15 January 2019

Great Boston Molasses Flood of 1919

Today is the 100th anniversary of the Great Boston Molasses Flood, which occurred in the North End of the city. A large storage tank at the Purity Distilling Company facility, 529 Commercial Street, burst and sent a wave of molasses through the streets at an estimated 35 mph. (The tank held 2.3 million gallons, or 8706 tons, of molasses.)  This tragedy resulted in the death of 21 people; an additional 150 were injured.

Related reports:

Wikipedia: Great Molasses Flood

Celebrate Boston: Boston Molasses Flood, 1919

History Today: A Sticky Tragedy: The Boston Molasses Disaster

History.com: The Great Molasses Flood of 1919

Mental Floss: 100 Years Later: Remembering Boston's Great Molasses Flood of 1919

Terry MacAlmon: "I Just Want to Praise You"

As we continue to live this week, I offer this version of Terry MacAlmon presenting "I Just Want to Praise You":

On First Responders and Their Mental Health

"First responders see a lot and the public wonders how they deal with it all. The reality is that first responders don't always deal with what they've seen in a healthy manner and many have traumatic stress issues that they try to keep quiet.

"Oftentimes the stress manifests itself at home, affecting family relationships. The divorce rate for law enforcement personnel is around 75 percent. More than 80 percent of firefighters experience symptoms of mental health issues. Almost 25 percent of dispatchers have symptoms of Post-Traumatic Stress Disorder.

"Much of the time, first responders feel they can't reveal their feelings to co-workers or management for fear that they might be considered weak or lose out on a promotion. Often, there is a code of silence about such issues at work and the fear of reprisal."

A recent article in Emergency Management reported on efforts being made by first responders to address their mental health.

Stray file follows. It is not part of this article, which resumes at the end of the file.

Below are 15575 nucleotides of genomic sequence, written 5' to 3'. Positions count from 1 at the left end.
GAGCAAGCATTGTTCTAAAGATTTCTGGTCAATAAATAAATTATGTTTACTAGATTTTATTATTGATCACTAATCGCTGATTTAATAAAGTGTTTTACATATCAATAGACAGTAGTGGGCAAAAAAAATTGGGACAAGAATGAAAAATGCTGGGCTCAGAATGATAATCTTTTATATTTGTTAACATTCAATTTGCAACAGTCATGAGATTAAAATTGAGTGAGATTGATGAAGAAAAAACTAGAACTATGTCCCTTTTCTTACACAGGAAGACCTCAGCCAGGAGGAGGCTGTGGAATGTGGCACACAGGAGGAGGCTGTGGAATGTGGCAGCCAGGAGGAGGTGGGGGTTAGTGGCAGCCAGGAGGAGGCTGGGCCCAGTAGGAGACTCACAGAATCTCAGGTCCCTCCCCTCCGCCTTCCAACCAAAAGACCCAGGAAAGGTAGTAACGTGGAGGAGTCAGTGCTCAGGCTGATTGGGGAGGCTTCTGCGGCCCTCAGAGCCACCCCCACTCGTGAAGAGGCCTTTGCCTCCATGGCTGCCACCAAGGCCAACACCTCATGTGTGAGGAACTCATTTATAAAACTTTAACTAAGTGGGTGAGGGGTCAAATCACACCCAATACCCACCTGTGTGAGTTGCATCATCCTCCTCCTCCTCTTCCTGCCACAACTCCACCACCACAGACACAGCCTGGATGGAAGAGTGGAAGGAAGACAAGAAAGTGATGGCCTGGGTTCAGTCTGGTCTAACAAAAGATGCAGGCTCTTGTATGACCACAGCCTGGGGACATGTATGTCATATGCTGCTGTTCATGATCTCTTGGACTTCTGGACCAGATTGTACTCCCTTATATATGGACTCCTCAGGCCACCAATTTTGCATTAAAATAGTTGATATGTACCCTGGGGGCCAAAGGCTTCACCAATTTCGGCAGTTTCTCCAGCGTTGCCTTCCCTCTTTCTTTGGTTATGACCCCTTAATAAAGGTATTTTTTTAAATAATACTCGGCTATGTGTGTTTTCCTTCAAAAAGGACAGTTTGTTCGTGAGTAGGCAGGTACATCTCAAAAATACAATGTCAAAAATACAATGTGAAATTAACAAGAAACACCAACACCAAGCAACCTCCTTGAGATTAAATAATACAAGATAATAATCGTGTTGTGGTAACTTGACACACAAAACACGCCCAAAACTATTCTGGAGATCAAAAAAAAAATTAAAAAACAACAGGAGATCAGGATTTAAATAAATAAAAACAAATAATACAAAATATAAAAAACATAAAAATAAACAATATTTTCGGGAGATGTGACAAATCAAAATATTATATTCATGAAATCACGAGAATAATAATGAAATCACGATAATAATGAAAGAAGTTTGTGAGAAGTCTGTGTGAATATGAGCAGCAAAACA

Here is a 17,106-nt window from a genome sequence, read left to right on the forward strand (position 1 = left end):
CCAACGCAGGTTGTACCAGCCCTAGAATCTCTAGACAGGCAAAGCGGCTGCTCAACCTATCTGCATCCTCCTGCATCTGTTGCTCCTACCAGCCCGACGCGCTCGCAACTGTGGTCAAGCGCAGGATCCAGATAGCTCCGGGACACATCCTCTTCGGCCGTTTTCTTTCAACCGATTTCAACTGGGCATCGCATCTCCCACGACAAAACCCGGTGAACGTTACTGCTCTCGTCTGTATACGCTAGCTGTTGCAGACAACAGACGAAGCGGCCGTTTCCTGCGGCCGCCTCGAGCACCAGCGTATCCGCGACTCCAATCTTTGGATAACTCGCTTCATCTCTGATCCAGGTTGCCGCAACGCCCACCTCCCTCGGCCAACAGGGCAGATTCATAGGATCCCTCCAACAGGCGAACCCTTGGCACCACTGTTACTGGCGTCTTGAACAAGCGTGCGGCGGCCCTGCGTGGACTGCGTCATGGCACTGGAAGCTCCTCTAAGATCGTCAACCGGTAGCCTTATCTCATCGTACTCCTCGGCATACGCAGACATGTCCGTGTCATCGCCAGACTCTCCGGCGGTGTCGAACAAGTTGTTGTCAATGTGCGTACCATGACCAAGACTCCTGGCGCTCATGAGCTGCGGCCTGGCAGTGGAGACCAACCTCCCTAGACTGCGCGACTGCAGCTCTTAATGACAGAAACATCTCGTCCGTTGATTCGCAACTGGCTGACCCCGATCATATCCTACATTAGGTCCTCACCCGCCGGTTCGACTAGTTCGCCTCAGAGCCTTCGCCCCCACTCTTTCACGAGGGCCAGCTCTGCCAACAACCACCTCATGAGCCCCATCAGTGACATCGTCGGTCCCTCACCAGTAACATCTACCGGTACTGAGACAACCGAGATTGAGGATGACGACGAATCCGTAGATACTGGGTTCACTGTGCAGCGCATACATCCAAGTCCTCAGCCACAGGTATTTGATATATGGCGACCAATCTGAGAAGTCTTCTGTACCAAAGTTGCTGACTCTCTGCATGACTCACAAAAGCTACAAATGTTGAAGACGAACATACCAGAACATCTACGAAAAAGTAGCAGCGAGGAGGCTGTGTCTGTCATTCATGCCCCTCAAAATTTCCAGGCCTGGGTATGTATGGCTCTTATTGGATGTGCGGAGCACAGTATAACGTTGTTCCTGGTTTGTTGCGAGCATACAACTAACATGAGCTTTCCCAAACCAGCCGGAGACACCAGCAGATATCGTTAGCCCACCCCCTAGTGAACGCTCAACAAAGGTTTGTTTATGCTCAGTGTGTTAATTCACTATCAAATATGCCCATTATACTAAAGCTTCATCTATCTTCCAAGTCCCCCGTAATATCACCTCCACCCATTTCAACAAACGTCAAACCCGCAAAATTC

To access the Emergency Management complete report, please visit:

Emergency Management: First Responders Are Beginning to Address Their Own Health (October 2018)

Related document:

U.S. Department of Health and Human Services: Substance Abuse and Mental Health Services Administration: First Responders: Behavioral Health Concerns, Emergency Response, and Trauma (May 29018)

Media report:

EMS1: Study reveals roadblocks to mental health counseling in first responders (10 JAN 19)

Thank You, Lord

Thank you, Lord, for blessing of good priests, each with his own special gifts/charisms.

Bishop Tobin on the Holy Name of Jesus

"Like lots of other little kids, when I was growing up I had some pets at home. I have to confess, though, that I wasn't very creative in naming them. In fact, I was pathetic. I had a little black dog named 'Inky,' a hamster I named 'Hammy,' and a goldfish named - yep, you guessed it - 'Goldie.' It's a good thing, I suppose, that I never had a son or daughter - they probably would have been named 'Boy' and 'Girl.'

"But names are important, and none more so than the names found in the Bible which often carry special meaning. And at the top of the list of significant names of the Bible is, of course, 'Jesus!'"

In a recent commentary, Bishop Thomas J. Tobin, of the Diocese of Providence (RI), reflected on the importance of the Holy Name of Jesus.

To access Bishop Tobin's complete essay, please visit:

The Imitation of Christ: Jesus: The Name Above Every Name (20 DEC 19)

Reflection Starter from Madame de Staël

"Sow good services: sweet remembrances will grow from them." - Germaine de Staël (Madame de Staël)